Doctor insights on:
There are many kinds: Travelling pain can be pain that goes from one joint to another, which is a hall mark of rheumatic diseases. The latin root "rheum" means "to flow" or travel. It can also be referred pain, which means the problem is in one place, e.g. The lower back, but is felt in another, e.g. The back of the leg. Fibromyalgia can be associated with travelling pain. ...Read more
Because it's fun: Traveling to new places and meeting new people can be fun. If you are disabled you will need a little advance planning to make sure your adaptive equipment will work well. Many helpful websites can give you ideas about destinations and handling disabilities while traveling. ...Read more
Africa dos and don't:
- visit a travel clinic for immunizations
- sample the local cuisine in established places or with friends
- take Imodium (loperamide) and ciprofloxin in case you get sick
- protect yourself from mosquitos
- wear sunscreen
- keep hydrated
- eat food cooked in street kiosks no matter how tasty it smells
- don't drink untreated water
- don't swim in open water. There could be schistosomiasi. ...Read more
Make sure: There are treatments for travelers diarrhea. Unfortunately other types and causes of diarrhea can mimic travelers diarrhea. Its best to see a doctor who can take a full travel and medical history before starting any antibiotics, you want to make sure its nothing more serious. ...Read more
Baby: Road travel is easy way to travel. You may stop to feed, and most of the time they are sleeping. Air travel is challenging but Ok. Some airlines provide bassinet for the baby and it makes things easy. Breast feeding to is possible. Ask for special seat when calling the airline. ...Read more
Multiple Factors: Dehydration especially after alcoholic drinks, sleep deprivation, and "jet lag" all contribute to these headaches. Try to keep you activities as "normal" as possible to minimize these headaches. Allow time to adapt to the local time zone. Try to adjust to your return time zone prior to actually getting home. ...Read more
Check Details: Check limits of your own insurance first. Most critical if you are going to developing lands--will they pay for evacuation to a site of up to date care if needed? What about a life flight to usa or europe? You may need to buy extra evacuation or repatriation insurance. Does your company exclude high risk activity like scuba diving? Out of network? Require preauthorization for hospitalization etc? ...Read more
Melatonin is very helpful when traveling West, maybe even more so than traveling East. That said, there should be no harm from taking it in both directions.
Hope your travel is for fun and enjoyment. ...Read more
Generally, commercial air travel during pregnancy is considered safe for women who have healthy pregnancies. Still, if you're pregnant, it's best to check with your health care provider before you fly.
Air travel during pregnancy may increase the risk of complications associated with certain conditions in pregnancy — such as sickle cell disease, clotting disorders and placental insufficiency. ...Read more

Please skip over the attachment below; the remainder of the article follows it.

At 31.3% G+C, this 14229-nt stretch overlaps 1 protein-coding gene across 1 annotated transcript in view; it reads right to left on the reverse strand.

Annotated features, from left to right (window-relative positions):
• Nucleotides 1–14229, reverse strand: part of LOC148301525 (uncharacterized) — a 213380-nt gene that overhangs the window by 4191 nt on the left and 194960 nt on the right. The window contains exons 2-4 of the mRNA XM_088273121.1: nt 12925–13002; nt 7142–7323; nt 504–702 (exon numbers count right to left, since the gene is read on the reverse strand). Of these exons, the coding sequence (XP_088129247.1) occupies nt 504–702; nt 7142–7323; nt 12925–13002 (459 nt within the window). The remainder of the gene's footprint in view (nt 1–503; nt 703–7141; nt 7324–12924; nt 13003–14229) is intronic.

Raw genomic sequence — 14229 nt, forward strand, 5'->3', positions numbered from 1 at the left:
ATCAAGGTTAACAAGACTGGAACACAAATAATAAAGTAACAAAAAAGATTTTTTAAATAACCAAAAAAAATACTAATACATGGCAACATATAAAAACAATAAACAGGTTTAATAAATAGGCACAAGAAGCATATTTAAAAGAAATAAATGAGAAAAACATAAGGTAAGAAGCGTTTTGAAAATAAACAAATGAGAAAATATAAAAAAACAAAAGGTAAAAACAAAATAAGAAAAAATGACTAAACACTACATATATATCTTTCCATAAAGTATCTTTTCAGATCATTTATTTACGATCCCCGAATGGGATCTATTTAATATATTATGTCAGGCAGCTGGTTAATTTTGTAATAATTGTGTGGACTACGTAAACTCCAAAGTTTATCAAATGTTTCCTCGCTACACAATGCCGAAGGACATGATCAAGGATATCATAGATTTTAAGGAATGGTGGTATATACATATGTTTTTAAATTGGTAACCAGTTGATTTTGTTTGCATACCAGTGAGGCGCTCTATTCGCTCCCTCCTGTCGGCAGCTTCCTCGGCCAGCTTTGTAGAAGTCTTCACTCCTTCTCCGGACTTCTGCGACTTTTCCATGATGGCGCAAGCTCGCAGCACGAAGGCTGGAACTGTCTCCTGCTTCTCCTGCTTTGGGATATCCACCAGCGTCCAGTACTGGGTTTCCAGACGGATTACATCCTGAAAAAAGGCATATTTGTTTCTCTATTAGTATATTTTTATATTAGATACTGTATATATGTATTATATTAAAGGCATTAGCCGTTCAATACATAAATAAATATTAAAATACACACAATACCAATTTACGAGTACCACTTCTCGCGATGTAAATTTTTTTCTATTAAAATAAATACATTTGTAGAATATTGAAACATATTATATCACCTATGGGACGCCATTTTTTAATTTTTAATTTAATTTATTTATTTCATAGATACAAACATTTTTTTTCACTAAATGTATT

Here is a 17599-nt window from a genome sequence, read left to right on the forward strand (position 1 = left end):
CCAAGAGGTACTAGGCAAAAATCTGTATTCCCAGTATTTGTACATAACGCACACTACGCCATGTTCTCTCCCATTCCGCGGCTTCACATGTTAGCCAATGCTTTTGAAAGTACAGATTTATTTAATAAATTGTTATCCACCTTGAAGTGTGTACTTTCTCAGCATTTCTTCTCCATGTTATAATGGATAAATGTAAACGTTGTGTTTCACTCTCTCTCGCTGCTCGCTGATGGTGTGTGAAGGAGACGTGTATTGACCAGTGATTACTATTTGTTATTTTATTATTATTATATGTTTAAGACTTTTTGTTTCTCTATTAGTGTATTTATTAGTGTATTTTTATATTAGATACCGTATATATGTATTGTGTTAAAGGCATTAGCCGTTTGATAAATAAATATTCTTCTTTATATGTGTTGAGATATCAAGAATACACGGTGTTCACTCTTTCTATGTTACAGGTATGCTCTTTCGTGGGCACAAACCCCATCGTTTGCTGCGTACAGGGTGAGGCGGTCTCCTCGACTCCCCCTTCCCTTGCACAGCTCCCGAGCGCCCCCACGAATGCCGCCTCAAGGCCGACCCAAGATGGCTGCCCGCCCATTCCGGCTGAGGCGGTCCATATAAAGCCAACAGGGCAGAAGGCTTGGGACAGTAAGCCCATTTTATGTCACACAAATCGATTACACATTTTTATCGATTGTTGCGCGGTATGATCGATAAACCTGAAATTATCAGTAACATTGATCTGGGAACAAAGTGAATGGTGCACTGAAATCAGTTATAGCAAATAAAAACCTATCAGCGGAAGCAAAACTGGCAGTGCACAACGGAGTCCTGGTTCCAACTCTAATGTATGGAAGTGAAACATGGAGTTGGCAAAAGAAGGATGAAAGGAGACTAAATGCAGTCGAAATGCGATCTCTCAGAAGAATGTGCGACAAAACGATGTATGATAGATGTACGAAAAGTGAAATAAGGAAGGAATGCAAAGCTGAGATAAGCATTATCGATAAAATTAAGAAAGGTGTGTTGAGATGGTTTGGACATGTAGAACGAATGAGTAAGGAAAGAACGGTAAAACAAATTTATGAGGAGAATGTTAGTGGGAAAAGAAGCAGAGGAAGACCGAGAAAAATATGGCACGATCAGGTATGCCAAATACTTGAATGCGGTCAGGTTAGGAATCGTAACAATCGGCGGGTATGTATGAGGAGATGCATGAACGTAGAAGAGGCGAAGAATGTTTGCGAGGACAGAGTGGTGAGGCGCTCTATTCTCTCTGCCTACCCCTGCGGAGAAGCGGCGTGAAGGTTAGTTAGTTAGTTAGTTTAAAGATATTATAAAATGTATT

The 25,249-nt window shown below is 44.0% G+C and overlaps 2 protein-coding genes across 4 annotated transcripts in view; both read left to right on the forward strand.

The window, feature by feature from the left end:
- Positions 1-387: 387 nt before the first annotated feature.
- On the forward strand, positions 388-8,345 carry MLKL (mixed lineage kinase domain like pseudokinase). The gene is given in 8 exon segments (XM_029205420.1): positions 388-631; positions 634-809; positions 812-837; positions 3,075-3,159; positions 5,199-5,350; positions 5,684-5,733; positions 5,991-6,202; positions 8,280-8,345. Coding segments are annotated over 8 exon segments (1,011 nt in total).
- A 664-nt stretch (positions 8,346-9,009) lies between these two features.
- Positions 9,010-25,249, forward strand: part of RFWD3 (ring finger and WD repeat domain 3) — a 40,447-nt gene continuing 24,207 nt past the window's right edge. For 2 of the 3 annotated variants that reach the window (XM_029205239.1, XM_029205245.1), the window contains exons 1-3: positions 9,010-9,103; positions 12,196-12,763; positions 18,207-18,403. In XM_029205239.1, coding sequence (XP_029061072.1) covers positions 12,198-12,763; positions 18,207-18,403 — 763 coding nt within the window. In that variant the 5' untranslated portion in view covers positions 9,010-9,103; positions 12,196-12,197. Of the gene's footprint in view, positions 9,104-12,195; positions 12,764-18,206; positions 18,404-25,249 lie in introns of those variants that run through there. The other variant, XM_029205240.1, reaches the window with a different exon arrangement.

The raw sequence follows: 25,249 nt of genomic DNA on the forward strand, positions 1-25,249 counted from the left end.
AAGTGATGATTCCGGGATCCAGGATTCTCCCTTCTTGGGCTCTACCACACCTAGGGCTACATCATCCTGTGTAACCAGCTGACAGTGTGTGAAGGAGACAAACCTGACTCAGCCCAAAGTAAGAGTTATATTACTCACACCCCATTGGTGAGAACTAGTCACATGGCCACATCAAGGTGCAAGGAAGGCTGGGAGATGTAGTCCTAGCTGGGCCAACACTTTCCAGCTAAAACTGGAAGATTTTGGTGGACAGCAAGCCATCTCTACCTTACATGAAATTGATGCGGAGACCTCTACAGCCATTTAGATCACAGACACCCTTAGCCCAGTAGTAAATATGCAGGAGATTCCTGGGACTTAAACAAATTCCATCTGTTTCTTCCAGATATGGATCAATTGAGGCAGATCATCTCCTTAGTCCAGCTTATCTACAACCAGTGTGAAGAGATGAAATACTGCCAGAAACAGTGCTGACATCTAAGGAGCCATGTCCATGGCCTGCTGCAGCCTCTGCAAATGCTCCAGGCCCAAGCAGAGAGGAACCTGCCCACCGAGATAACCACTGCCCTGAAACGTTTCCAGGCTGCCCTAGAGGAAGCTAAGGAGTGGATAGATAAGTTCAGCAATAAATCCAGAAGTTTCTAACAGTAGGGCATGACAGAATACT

Generally yes.: Obviously depends upon the season, where you will be and how long you will be staying, but the best advice is available on cdc website, or consult with your local travel physician. ...Read more
Depends: It depends on what your problem might be. If you are not scared of flying, you may not take anything. Food and drinks will be provided while on board. If you can sleep well w/out using any supports (neck, back, etc.), then you are ready to fly. If you are traveling in business or first class, you will have plenty of amenities available to you for an enjoyable travel. ...Read more
I am not sure what you mean by 'anti-critter' travel pillow. Please re-submit a clarification.
If you are worried about bed-bugs your best option is a cover for the pillow. ...Read more
Where in Africa?:
It depends on where you were traveling in Africa.
For instance, if you flew to Liberia, you would need Yellow fever. Hepatitis A & B, Thyphoid, Polio, MMR & Tetanus-diphtheria would be recommended as well as rabies if going to bush areas. Malaria prophylaxis would be recommended. Should go to a Health travel clinic at least 4 to 8 weeks before leaving. See: Wwwnc. Cdc. Gov/travel. ...Read more
Yes: You can purchase disposable diapers when you travel abroad, just make sure you bring plenty of your favorite diaper cream with you. Sometimes infants can have a little bit of a diaper rash when you use an unfamiliar diaper, and over-the-counter diaper creams are effective for treatment and prevention. Make sure you change his/her diaper as frequently as you would at home to help prevent rashes. ...Read more
Check travel site:
Wherever you go in the world, it's great to be prepared before your trip. Check out the cdc travel website. You can look up your destination and find out what you need to do.
Wwwnc. Cdc. Gov/travel/
take care and have a great time! ...Read more
Travel size tubes: Of sunscreen and a retinol cream.Get a more detailed answer ›
Unknown: This is a complex question which depends upon your underlying health and your destinations. Chronic illness can be hard to manage if you travel a lot. You may need some screening tests for illnesses such as TB etc. People who travel regularly have difficulty with getting exercise, maintaining good weight control, and sleeping enough. Discuss your the specifics of your health with your doctor. ...Read more
Likely: You may need vaccines, especially if you are eating off the beaten path. May need typhoid if it has been over 2 years since the killed shot vaccine or 5 years since the live oral form. Have you had the hepatitis a series? Up to date on tdap, mmr--vaccines? Besides vaccines-all parts of that country have malaria risk--except the cities of santiago and santo domingo. See a travel doctor. ...Read more